An international team of researchers has used 3D-printing technology to produce individually-tailored model organs. These dummy organs could one day improve your chances of surviving surgery, by allowing doctors to plan and practice a lifesaving procedure on a realistic replica before putting you to the scalpel.
Surgery is often a matter of life or death. The ability to practice a procedure outside of the operating room on an artificial human, or at least the relevant organ of a patient, can help to prepare a doctor for surgery, and so increase the chances of a patient surviving the procedure.
Not all surgical props are born equal, and there are often limitations as well as benefits to practicing on an artificial human, as they often don’t accurately represent the behavior of their biological counterpart during an operation. For example, some are made from plastics that are much tougher than the tissues of a real organ, and so do not allow physicians to practice certain aspects of an operation, such as suturing a wound.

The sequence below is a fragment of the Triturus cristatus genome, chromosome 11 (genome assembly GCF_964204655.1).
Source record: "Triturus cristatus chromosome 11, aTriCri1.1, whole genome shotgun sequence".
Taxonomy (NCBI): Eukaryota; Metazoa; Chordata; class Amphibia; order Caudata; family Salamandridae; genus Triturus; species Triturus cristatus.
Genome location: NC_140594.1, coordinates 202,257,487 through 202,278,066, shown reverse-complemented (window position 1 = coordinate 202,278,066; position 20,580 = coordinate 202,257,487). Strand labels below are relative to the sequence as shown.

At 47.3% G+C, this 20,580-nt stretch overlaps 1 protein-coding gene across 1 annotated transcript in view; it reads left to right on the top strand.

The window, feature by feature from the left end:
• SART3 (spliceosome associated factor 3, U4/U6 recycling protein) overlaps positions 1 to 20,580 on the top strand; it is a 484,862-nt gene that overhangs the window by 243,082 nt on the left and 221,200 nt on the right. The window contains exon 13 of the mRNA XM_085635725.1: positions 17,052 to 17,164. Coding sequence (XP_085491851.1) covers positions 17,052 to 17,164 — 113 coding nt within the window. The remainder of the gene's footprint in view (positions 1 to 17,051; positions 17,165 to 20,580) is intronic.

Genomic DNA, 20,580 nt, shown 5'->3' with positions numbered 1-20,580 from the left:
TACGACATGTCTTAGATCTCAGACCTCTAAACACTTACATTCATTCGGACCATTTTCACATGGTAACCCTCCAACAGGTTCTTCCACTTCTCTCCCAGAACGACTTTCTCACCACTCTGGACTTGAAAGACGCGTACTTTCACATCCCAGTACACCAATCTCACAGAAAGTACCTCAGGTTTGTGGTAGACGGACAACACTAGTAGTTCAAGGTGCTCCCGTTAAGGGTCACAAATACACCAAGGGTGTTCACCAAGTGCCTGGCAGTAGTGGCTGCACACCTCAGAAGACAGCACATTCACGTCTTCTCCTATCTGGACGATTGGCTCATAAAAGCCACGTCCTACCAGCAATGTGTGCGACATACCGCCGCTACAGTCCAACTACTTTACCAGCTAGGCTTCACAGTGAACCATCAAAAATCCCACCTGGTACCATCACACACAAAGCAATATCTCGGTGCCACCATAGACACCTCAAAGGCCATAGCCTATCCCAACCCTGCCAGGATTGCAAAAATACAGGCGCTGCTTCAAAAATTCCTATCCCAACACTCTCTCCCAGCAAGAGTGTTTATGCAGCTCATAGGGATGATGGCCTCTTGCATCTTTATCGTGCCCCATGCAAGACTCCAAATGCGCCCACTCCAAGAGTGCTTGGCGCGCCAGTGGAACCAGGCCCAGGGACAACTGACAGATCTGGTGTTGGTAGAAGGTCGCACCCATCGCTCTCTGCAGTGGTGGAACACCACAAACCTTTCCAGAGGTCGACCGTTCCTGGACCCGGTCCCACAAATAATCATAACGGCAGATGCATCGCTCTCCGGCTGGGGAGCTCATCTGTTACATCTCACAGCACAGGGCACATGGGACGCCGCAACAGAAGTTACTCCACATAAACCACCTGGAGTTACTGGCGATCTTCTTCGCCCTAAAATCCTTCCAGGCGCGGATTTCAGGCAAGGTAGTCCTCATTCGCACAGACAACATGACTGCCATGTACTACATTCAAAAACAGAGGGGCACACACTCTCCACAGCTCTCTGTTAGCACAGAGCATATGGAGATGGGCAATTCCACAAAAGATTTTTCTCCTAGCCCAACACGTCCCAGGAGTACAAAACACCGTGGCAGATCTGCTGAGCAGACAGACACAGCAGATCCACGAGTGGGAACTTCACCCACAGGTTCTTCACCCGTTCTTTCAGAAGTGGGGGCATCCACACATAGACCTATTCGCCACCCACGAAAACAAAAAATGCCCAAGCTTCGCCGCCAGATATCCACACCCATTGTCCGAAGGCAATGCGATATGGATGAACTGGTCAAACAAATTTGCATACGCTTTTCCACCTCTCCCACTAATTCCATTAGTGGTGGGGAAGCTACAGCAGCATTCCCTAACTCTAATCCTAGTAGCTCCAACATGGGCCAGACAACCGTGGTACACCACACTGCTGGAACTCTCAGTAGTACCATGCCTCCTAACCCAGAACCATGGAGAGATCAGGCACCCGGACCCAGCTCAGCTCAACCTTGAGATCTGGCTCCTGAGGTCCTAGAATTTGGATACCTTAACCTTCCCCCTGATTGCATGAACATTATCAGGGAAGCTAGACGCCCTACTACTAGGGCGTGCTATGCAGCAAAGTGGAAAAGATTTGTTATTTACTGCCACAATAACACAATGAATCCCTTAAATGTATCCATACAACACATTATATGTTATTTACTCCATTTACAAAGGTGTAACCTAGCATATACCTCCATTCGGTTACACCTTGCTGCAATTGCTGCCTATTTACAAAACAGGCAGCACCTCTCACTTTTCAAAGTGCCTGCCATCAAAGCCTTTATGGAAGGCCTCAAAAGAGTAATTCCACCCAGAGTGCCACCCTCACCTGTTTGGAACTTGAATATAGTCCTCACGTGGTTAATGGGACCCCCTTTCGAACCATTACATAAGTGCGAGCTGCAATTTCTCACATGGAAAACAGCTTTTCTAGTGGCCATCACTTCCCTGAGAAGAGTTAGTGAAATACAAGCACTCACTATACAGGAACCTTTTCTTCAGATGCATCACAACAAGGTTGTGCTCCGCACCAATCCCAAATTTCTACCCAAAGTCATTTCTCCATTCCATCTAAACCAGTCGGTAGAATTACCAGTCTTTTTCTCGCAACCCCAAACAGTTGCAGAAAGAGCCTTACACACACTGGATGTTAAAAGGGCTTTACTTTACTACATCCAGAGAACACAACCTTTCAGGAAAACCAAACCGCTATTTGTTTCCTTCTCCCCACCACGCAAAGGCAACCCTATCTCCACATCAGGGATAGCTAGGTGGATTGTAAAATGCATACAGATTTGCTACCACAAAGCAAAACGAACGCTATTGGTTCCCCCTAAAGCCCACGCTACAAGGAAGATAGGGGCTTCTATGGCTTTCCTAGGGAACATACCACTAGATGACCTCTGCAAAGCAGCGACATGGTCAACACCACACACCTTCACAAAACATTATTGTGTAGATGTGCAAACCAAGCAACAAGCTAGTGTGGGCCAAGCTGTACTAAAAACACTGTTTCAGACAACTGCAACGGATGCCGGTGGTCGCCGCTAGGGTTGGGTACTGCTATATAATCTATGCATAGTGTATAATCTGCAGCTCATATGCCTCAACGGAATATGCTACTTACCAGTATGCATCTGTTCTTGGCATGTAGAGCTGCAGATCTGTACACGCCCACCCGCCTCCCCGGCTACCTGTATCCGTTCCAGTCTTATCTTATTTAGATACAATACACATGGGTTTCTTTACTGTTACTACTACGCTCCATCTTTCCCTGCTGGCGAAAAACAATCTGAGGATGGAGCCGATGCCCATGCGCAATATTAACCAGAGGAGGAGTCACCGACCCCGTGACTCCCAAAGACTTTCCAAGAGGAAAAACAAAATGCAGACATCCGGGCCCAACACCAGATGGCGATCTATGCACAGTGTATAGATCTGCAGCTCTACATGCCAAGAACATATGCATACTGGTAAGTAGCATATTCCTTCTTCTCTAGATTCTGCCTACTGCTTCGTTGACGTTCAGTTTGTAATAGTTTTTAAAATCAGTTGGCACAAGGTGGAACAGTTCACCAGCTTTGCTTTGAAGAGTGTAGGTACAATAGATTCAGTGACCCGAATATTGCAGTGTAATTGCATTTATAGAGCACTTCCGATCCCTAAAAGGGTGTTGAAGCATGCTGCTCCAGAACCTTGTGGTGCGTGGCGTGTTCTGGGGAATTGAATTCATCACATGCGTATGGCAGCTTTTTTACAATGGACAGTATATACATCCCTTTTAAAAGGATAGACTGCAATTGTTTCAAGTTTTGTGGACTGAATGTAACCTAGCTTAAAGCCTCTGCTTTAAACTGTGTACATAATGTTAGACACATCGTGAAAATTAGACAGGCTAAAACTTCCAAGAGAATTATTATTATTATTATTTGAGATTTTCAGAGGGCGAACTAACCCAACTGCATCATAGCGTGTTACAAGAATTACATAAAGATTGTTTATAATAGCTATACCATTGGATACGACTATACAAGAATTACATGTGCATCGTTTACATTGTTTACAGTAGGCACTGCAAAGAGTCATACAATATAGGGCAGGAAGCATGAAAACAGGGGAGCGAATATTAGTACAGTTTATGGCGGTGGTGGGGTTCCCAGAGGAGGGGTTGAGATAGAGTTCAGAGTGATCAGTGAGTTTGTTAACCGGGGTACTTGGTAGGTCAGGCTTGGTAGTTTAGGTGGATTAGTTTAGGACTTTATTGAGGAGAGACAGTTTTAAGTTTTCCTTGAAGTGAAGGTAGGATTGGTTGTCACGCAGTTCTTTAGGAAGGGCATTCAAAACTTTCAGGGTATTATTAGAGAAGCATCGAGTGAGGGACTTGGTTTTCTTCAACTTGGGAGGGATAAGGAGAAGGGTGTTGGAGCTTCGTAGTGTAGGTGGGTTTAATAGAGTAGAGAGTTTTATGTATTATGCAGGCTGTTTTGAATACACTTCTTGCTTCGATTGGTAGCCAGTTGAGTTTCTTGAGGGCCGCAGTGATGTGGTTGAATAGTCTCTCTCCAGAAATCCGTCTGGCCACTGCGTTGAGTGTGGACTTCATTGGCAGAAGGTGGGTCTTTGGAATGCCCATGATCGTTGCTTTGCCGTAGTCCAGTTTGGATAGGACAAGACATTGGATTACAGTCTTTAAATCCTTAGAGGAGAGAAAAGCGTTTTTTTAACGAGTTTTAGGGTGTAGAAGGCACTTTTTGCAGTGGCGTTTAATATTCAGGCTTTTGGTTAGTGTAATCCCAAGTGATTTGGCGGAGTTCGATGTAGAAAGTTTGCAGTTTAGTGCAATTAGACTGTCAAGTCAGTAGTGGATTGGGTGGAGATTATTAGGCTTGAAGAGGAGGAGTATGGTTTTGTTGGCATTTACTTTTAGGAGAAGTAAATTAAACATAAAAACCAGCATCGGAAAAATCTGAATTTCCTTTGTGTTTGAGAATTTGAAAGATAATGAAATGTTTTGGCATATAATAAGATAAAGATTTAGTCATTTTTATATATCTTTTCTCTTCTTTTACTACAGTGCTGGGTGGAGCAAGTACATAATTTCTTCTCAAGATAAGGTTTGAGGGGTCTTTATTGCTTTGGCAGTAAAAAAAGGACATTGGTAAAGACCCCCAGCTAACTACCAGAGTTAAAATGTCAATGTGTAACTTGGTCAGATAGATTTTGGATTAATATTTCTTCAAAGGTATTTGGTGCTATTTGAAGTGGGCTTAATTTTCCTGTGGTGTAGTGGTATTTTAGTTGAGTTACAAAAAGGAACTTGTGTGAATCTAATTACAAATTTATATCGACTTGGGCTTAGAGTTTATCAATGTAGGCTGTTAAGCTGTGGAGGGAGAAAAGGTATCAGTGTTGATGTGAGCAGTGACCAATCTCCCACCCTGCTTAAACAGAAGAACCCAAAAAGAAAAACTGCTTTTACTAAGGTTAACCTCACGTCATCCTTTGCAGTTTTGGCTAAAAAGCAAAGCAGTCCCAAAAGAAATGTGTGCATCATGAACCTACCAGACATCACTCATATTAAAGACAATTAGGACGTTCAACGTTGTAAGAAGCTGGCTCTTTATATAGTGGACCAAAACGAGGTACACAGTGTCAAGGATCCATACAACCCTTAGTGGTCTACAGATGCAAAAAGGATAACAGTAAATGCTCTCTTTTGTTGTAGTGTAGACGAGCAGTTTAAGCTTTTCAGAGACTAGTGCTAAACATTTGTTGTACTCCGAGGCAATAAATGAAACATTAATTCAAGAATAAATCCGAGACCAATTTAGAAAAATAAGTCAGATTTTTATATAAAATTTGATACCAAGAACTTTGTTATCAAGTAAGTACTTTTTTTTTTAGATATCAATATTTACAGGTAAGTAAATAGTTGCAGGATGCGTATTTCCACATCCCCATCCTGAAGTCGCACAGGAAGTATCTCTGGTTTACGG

Last year, we heard about a team of physicians at the University of Rochester Medical Center (URMC) that took a fascinating approach to providing a realistic surgical simulation by melding technology with arts and crafts. The end result was a partially hand-crafted sculpture of an organ, or set of organs, that looked and felt real to the touch, and even bled when cut.